It had to call in so many outside libraries and packages that it’s a total mess. Understood only by the guy who wrote it 5 years ago, and he has long since moved on. Basically it replaces Apache and PHP but goodness knows why (it’s running on a LAMP server!). Probably the guy thought it was a challenge to write it in totally the wrong language.

    I bet he was chuffed when he finished it – probably took him 3 months to write something which I could’ve done in PHP in 3 days. Use the right tool for the job. Python or Perl? Design the system first THEN choose the tool.

    OO programming in Python? No – wrong tool! Use a language where OO is innate, not one where it’s been tacked on as an afterthought.

    (p.s. comparing say Django or Web2Py with Perl is unfair – a derivative is not the same as raw Python)

  6. Dominix says:

    Python centric bullshit

  7. J Cleaver says:

    Some of these perl examples don’t really reflect what’s more-or-less standard in the Perl community at any time since Perl 5 came out (15 years ago).

    Keeping in mind the vision of TMTOWTDI, your second Perl example:

    open(FILE,”%lt;inp.txt”) or die “Can’t open file”;
    while() {
    print “$_”; }

    …really would be typically written as just:

    open (FILE, ”inp.txt”) or die “Can’t open file: $!”;
    print while ();

    As many others have pointed out, Perl has a huge amount of syntax flexibility despite its overtones of C heritage, and that allows people to write working code in a relatively ugly, inefficient, and/or hard-to-read manner, with syntax reflecting their experience with other languages.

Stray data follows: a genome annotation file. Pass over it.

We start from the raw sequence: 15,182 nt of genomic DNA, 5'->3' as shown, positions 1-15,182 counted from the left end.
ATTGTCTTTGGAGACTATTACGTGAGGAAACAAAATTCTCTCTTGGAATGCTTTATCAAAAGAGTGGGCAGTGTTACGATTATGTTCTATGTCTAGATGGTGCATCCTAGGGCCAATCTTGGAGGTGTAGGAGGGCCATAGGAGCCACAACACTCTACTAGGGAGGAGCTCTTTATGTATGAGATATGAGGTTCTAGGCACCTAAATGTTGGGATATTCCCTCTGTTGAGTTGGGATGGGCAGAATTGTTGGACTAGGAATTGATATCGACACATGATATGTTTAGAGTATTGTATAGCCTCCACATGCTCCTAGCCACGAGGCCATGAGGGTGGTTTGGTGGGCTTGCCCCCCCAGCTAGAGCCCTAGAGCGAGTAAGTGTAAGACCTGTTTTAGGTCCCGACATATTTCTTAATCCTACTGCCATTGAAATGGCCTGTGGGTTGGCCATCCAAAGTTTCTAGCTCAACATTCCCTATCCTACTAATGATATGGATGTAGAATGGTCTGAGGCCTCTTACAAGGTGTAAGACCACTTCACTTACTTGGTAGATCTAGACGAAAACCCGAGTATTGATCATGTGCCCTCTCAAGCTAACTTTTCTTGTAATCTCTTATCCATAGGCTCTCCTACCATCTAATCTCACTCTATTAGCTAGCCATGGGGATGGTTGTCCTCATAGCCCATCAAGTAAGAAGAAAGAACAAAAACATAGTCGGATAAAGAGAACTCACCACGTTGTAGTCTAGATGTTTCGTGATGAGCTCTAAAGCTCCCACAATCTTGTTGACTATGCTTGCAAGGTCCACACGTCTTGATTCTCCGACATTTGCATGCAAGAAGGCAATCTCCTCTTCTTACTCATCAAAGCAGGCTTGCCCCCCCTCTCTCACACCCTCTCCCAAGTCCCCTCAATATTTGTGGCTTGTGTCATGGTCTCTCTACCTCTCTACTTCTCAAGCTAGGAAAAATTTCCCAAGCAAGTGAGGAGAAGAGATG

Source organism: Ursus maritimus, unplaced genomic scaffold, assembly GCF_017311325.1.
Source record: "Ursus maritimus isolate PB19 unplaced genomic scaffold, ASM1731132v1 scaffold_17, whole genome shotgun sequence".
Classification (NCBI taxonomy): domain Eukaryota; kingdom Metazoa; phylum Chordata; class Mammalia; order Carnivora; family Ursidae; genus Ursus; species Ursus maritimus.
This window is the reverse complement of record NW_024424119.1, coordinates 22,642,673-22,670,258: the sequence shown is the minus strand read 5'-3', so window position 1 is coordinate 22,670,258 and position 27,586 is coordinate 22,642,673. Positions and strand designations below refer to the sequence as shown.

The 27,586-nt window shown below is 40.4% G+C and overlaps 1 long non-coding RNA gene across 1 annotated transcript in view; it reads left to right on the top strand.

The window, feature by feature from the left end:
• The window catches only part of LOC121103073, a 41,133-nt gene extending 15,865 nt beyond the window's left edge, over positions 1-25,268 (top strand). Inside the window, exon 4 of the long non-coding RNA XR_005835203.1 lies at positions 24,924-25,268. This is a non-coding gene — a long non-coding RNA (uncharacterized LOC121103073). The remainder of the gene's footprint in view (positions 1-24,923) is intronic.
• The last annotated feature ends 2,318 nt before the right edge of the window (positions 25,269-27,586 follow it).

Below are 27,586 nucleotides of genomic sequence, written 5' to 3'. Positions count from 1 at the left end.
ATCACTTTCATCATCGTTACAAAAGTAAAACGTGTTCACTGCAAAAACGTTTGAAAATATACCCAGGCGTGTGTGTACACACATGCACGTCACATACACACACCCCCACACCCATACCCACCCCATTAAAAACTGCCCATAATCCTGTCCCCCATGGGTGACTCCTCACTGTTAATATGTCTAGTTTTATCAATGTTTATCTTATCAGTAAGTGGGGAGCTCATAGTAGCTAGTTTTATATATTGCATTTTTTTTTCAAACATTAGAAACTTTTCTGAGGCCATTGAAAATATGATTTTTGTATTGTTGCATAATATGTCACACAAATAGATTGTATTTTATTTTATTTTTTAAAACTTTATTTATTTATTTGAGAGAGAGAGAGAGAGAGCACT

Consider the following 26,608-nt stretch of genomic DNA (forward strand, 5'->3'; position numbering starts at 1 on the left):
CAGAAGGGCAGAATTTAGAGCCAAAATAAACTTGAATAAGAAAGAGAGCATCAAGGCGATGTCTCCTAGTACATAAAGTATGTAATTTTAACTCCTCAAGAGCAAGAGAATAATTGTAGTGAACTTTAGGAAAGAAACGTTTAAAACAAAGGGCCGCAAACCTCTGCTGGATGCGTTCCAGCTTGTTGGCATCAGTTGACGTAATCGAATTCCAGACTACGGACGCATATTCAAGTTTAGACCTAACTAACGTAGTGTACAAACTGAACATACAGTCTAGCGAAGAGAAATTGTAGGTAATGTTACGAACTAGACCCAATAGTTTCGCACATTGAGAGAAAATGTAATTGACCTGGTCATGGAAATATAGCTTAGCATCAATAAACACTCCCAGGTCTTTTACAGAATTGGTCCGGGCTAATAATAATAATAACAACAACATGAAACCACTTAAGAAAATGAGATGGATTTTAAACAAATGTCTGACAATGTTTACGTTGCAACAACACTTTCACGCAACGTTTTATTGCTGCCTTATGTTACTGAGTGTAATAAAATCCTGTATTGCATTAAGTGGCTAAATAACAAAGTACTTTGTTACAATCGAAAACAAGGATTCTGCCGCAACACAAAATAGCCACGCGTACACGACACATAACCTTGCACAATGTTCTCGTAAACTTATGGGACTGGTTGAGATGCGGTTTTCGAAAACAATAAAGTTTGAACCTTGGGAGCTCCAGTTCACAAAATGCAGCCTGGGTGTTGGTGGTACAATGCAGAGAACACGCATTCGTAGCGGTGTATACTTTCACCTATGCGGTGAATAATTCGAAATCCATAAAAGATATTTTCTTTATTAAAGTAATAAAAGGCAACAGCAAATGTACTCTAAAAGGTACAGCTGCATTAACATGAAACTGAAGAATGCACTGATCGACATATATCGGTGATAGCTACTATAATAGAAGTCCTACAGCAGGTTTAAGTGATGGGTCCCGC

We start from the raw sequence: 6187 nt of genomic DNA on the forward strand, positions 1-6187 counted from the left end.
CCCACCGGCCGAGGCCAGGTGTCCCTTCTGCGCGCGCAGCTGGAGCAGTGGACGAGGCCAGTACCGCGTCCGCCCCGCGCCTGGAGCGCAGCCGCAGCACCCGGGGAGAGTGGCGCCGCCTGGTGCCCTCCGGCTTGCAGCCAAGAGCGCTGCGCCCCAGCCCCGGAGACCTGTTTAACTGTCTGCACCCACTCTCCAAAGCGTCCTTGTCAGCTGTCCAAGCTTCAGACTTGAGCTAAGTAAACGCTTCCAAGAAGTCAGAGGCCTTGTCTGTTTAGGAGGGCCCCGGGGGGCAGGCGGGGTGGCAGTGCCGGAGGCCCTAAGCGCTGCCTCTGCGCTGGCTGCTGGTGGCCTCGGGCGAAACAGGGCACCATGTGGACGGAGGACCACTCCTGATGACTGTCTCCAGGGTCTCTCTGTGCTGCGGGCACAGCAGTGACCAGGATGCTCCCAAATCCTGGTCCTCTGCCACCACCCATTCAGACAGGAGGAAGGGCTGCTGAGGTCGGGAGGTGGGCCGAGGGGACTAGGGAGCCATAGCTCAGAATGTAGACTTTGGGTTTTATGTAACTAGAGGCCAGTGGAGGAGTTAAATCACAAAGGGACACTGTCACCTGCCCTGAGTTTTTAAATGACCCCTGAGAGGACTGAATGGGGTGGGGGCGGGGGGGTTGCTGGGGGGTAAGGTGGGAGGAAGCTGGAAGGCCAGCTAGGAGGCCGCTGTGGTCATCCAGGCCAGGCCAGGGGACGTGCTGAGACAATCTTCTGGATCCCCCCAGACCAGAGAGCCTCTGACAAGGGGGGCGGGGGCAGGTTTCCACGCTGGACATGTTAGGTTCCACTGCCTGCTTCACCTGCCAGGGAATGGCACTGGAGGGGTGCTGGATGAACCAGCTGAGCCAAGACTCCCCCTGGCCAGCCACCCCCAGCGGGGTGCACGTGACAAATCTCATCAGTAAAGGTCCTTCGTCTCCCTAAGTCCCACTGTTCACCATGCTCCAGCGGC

It’s not really a drawback that Perl is so expressive, but it does mean that the programmer should be as disciplined as the task warrants when writing it when it comes to understandable Perl idioms.

    • Gunjit Khera says:

      Thanks for Updating us with your knowledge and we would surely correct our code with the updated one as given by you.
      Stay Connected :-)

  8. David G. Miller says:

    1) I’ve usually found that the clarity and elegance of a program have a lot more to do with the programmer than the programming language. People who develop clean solutions will do so regardless of the language of implementation. Likewise, those who can’t program will find a way to force an ugly solution out of any language.

    2) Most systems administrators aren’t programmers and have rarely had any formal training in software development.

    Put these two observations together and you will still get ugly, “write only” programs Before perl it was shell script, yesterday it was perl, today it’s Python. Tomorrow someone will be asking for a replacement for Python because it’s so hard to read and can’t be maintained. Get used to it (but don’t blame the programming language).

    I started my perl programming with perl 2.0 in 1993. It’s still my “go to” programming language since it doesn’t get in my way and I can get to a solution much faster than with C or shell script.

    • Gunjit Khera says:

      You pointed out, that those who are programmers would find out clean and understandable solutions out of any language, while non-programmers would stay on getting ugly solutions out of any language. Its really on the experience of person and his familiarity with any language.
      Thanks for sharing your views with us. Stay Connected :-)